Tsigdinos's solution to "the mother divide" was creating her own international community of non-Mom friends through her blog, Coming2Terms. "We don't have to explain ourselves; we just fundamentally get each other. My story is her story and her story is my story and collectively we're writing the sequel. I hear from women in Finland, Rhode Island, Australia, Oklahoma, Ireland, Canada, and in my own back yard. New friendships are born."
Therapist Stephanie Baffone counsels women who exit the fertility treatment maze empty handed into a world of mothers. "Finding a way to negotiate friendships in the face of the 'great divide' is crucial. When friends cross over to join the ranks of motherhood, and the infertile patient is left behind to languish alone on the sidelines, friendships often become strained. Bad enough our bodies have levied against us the ultimate betrayal, but it goes from insult to injury when friendships reach this fork in the road, and the Moms saunter down a road without a backward glance."
Baffone herself wound up childless after failed fertility treatments, and personally closed "the mother divide" by plunging into the lives of her family and friends. "Once I was able to accept that I probably would never be a Mom myself, I began to look for ways I could be proactive in closing the gap, which included regular family dinners, holiday scavenger hunts. It's been so long since I struggled with friendships, it's hard for me to tap into that part of my life now."
But Baffone stresses that this is simply what worked for her, not a one-size fits all solution. Tsigdinos hasn't given up on friendships with Moms, but recently noted on her blog, "The gap isn't easy to bridge. It requires commitment by both parties, and not always being asked to accommodate the mom life."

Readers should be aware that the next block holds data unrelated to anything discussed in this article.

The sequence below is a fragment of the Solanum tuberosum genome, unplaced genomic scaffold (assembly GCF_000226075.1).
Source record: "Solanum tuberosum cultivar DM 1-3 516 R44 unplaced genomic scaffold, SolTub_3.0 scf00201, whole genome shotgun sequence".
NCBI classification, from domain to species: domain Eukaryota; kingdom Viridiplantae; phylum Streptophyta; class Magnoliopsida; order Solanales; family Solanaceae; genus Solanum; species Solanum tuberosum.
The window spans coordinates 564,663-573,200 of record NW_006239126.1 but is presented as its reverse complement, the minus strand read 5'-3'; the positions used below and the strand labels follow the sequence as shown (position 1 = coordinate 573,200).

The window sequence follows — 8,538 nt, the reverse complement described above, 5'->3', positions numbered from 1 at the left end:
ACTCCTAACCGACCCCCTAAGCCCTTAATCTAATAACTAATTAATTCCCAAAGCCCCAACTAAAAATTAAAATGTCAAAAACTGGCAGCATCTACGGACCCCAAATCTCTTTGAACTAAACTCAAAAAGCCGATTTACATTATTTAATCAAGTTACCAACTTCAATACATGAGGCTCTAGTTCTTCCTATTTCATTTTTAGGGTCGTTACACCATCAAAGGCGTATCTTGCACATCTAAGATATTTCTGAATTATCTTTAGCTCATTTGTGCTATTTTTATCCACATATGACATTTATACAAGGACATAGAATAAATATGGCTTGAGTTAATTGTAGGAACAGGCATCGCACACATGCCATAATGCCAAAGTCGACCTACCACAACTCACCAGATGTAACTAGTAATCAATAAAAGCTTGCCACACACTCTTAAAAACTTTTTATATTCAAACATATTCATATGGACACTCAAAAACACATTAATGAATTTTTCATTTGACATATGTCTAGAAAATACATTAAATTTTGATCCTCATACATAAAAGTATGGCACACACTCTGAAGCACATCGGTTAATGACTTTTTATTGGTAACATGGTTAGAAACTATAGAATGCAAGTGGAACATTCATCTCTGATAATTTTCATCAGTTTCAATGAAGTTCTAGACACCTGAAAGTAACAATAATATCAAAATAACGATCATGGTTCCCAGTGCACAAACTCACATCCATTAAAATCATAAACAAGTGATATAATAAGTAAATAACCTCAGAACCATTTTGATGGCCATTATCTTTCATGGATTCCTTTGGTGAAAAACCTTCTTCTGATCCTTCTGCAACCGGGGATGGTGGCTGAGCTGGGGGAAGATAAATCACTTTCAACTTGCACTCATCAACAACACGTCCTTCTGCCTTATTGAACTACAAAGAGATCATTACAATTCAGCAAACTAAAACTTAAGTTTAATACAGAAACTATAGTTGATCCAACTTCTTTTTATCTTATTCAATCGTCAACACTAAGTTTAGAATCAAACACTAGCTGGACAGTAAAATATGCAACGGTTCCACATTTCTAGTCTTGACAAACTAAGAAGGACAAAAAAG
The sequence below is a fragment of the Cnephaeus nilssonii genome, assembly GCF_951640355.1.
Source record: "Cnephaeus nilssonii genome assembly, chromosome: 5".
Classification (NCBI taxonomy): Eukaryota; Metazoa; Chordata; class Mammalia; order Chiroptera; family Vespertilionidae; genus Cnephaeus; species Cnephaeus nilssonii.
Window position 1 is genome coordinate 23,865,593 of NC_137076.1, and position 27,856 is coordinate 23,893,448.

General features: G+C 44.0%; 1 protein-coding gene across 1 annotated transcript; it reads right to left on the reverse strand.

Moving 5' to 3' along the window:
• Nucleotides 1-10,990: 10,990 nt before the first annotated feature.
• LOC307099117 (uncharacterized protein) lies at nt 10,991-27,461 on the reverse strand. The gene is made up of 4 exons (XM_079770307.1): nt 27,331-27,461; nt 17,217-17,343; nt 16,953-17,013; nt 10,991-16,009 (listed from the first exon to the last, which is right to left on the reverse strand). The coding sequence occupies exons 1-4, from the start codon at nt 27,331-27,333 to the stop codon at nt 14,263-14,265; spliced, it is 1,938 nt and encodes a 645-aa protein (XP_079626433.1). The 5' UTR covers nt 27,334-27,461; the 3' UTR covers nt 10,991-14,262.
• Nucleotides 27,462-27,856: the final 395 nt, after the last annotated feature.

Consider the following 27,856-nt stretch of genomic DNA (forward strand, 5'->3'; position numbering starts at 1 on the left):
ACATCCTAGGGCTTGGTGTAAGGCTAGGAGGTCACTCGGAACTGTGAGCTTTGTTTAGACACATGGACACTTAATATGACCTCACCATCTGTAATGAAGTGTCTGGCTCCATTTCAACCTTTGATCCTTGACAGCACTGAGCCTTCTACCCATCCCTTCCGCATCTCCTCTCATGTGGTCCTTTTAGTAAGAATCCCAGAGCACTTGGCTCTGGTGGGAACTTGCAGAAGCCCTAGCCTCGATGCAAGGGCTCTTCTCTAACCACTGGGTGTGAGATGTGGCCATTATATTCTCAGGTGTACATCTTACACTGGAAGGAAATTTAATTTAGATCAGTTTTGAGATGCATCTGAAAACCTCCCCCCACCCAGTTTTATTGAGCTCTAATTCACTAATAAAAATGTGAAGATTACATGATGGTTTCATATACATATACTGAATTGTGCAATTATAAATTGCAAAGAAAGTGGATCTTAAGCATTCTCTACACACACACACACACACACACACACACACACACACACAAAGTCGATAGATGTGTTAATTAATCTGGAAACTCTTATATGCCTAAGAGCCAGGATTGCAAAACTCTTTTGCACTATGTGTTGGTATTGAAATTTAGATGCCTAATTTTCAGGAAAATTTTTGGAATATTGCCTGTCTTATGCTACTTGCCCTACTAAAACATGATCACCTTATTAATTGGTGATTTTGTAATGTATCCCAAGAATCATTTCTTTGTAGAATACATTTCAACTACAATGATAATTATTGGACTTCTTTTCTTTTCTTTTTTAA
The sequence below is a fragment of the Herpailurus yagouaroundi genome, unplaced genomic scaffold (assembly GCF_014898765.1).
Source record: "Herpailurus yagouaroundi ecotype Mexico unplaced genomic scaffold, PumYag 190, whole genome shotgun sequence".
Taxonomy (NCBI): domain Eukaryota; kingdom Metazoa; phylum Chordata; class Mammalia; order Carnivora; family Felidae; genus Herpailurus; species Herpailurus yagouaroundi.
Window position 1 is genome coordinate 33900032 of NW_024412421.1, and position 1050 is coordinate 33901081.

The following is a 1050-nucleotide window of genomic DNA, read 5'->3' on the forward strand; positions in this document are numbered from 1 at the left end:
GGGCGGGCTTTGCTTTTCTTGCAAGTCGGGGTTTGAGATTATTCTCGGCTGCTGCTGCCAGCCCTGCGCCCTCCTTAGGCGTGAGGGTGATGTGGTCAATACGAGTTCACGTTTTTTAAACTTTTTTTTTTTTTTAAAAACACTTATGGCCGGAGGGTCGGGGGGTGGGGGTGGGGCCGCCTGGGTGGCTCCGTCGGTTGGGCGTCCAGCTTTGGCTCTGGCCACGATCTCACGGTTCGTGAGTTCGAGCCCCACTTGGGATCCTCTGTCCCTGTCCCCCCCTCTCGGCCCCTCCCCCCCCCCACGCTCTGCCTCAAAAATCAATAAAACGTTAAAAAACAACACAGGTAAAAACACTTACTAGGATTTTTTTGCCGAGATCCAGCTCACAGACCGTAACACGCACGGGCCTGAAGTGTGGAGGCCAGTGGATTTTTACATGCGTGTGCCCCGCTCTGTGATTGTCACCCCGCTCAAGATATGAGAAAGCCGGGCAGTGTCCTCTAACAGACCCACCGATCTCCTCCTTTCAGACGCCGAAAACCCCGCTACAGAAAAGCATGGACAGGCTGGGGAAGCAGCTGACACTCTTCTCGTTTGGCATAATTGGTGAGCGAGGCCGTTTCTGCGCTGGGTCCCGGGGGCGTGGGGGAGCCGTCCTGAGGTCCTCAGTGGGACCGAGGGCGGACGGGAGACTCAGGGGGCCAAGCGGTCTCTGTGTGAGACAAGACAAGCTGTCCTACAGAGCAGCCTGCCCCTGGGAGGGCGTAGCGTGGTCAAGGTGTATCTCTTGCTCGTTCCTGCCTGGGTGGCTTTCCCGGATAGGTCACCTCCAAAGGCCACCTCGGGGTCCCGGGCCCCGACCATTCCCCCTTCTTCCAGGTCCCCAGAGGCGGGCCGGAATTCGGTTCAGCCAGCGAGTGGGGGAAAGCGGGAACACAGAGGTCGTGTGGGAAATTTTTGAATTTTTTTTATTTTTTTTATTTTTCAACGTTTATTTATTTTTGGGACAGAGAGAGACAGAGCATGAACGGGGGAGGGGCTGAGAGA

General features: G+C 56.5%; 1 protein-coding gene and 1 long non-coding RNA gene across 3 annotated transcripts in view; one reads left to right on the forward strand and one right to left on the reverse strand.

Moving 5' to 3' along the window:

I second that. Because we childless are a minority, social etiquette hardly gives us a thought. My friend Yvonne relates, "My husband and I were honored to be invited to the home of a co-worker. But my colleague was so besotted with her infant son, so completely absorbed by him during the entirety of our visit with the most embarrassing display of non-inclusive public displays of affection (PDA), I wondered why they had us over at all."
While co-hosting a party in honor of my 90-year old aunt, a Mom immediately handed me her child's computer and commanded me to read a book report and ten page "short" story. Why she felt it appropriate to ask me to take 20 minutes away from entertaining my guests to read anything off of a computer is beyond me, but she was blissfully unaware that this social event wasn't about her child.
So how can parents tell when enough kid-focus is enough? Says Pamela Tsigdinos: "When you see their eyes glaze over."
Christina Gombar is an award-winning author who writes often on childlessness at www.ChristinaGombar.com.